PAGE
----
Why the discrepancy? The index follows specific rules and limitations meant to control inclusion and to conduct rebalancing in a specific manner. Additionally, each individual security eligible for inclusion must adhere to specific liquidity constraints based on each sector. Exhibit 3 shows the criteria for inclusion, which disqualify certain areas of the market that can add value in an active strategy. Exhibit 4 shows the index’s categories and the opportunities outside of the benchmark.
EXHIBIT 3: THE LIMITS OF INDEX INCLUSION
To be included in the Bloomberg Barclays Aggregate Bond Index, securities must meet these liquidity constraints:
- Treasury, government-related and corporates: $300 million minimum par amount outstanding.
- MBS: pool aggregates must have $1 billion par amount outstanding.
- Additionally, only auto, credit card and stranded cost utility ABS are included in the index.
- CMBS: $500 million minimum deal size with at least$300 million amount outstanding remaining in the deal and $25 million minimum tranche size.
All securities in the index must also meet these conditions:
- Must be rated investment grade by two of three nationally recognized statistical rating organizations (S&P, Moody’s, Fitch).
- Have a fixed-rate coupon structure.
- Be SEC-registered (or Rule 144A with registration rights).
- Have at least one year until final maturity.
EXHIBIT 4: OPPORTUNITY VS. THE INDEX
Source: Securities Industry and Financial Markets Association (SIFMA) as of 12/31/2020. December 31, 2020, is the most recent data available from SIFMA.
Opportunities for Differentiation by Sector
The limitations of the index provide opportunity for active managers who have the flexibility to go off benchmark, including among Treasury, mortgage-backed and asset-backed securities.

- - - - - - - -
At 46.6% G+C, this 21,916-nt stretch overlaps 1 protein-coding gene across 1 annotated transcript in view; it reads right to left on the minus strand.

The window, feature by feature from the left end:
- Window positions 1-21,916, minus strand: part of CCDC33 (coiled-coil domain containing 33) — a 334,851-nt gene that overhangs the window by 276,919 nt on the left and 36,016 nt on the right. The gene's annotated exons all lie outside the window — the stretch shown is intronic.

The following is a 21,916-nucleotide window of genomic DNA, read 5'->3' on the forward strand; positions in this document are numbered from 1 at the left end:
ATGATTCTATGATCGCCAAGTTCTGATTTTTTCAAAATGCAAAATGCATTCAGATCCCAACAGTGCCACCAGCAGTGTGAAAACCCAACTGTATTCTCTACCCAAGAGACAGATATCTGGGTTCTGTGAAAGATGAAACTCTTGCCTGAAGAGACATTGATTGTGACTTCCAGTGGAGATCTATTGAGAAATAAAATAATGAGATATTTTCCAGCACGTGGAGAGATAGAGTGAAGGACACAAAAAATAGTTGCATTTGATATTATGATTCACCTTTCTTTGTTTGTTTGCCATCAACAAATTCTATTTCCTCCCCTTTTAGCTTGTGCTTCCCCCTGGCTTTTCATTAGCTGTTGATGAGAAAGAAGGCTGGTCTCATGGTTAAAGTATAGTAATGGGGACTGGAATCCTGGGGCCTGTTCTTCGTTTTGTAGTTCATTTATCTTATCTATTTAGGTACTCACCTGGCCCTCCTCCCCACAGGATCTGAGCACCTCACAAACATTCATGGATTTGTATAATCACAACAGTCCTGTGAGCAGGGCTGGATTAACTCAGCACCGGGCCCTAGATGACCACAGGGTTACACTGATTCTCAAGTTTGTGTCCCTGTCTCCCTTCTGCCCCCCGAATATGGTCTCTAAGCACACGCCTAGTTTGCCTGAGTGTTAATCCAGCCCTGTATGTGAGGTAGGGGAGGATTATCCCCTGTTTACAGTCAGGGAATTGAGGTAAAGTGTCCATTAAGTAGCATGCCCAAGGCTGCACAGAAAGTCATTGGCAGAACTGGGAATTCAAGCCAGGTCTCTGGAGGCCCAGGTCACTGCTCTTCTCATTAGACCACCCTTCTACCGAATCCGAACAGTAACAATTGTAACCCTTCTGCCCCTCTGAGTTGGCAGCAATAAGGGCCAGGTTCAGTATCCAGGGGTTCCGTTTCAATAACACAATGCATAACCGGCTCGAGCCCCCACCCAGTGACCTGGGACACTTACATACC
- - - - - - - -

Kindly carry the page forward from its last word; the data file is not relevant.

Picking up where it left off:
The Treasury market is historically the most liquid fixed income market and is generally viewed as the conservative alternative to corporate and securitized debt in times of crisis or uncertainty. The Diamond Hill Core Bond strategy approaches the opportunity in this fairly commoditized sector in two ways—by allocating across the yield curve and investing in Treasury STRIPS (separate trading of registered interest and principal securities). While the strategy’s Treasury allocation is typically considerably less than the index (15.9% v. 37.3% as of March 31, 2021), the contribution to duration from the Treasury allocation is very close (2.20 years v. 2.53 years). This is achieved through allocations in longer Treasury bonds compared to the index as well as the impact from longer duration STRIPS. STRIPS can provide an opportunity to pick up incremental option-adjusted yield as principal STRIPS represent the issuance’s final payment and therefore are paid in full at the final maturity date. STRIPS, which are excluded from the Bloomberg Barclays Aggregate Bond Index, make up nearly 17% of the Core Bond strategy’s Treasury allocation while Treasury bonds (which have a maturity of greater than 10 years) make up over 50% of the strategy’s Treasury weighting, while in the index, bonds represent 19% of the Treasury exposure.
EXHIBIT 5: TREASURY MARKET SIZE VS. INDEX REPRESENTATION
|U.S. Treasury (In Billions)
|Bills (less than one year)
|Notes (2-10 years)
|Bonds (10+ years)
Source: Bloomberg, SIFMA, as of March 31, 2021. The market size of STRIPS is $0 as these securities’ values are already represented in the Bonds/Notes count.
Mortgage-Backed Securities (MBS)
The mortgage market is vast and well-diversified, and its securities offer additional yield opportunities and a differentiated risk profile. However, index rules exclude a significant portion of this sector. Exhibit 6 illustrates which areas of the mortgage market are included in (blue) and excluded from (gray) the index.
EXHIBIT 6: OFF-BENCHMARK OPPORTUNITIES IN MBS
Source: Bloomberg, as of 3/31/2021.